Back in 2011, the group found that 69% of the F train’s cars were clean. In 2013, though, only 37% were observed to be clean. This puts the F alongside eight other lines that experienced “significant deterioration” between the two studies.
The 2 also had a big drop, from 63% clean to just 29% clean, while the 3 went from 63% to 45%, the 4 from 50% to 46%, and the 5 remained steady at 38%.
The G line dropped slightly from 54% to 52%, while the R remained solid at a grimy 36%.
As for the B and Q, in 2011 59% of cars on each line were considered clean by Straphangers standards, but the B dropped in 2013 to a 40% cleanliness rating while the Q dropped to 39%.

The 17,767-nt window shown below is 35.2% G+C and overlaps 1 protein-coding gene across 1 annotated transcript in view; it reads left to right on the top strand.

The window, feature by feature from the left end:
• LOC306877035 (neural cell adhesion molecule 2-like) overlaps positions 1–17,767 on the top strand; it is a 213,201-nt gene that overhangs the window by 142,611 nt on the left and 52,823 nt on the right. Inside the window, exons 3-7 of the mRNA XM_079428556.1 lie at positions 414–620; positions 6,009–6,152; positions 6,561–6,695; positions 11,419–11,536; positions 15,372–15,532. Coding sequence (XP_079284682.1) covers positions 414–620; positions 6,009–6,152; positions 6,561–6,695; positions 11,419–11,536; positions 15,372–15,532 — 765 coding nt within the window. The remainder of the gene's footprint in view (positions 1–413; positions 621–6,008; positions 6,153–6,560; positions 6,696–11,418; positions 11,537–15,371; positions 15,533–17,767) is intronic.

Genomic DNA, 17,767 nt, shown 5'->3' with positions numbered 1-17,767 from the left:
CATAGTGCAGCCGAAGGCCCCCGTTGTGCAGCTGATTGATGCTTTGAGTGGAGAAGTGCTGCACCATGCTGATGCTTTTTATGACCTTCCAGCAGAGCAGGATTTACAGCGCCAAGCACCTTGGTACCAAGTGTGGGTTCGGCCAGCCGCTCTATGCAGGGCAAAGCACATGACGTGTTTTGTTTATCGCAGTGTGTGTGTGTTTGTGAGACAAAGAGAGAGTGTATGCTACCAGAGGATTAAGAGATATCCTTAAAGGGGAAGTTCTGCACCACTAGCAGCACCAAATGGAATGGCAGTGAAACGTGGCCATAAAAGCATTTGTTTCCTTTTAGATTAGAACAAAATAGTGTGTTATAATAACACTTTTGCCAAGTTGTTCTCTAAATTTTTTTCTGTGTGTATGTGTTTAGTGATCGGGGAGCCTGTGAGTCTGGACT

The good news? Those are not the worst of the bunch. That crown belongs to the D train, which rolled away with a score of just 17%.
The MTA does its own cleanliness survey of the subways, and during its last in second half of 2013, it found that 92% or trains in service were clean. They argue that the Straphangers’s survey methodology is flawed, telling Metro that they’ll look at 250 cars per subway line over a six-month period, compared to the schmutz survey, which looked at 100 cars on each line in a three-month period.
What are you seeing on your commute? How clean would you say our local trains are?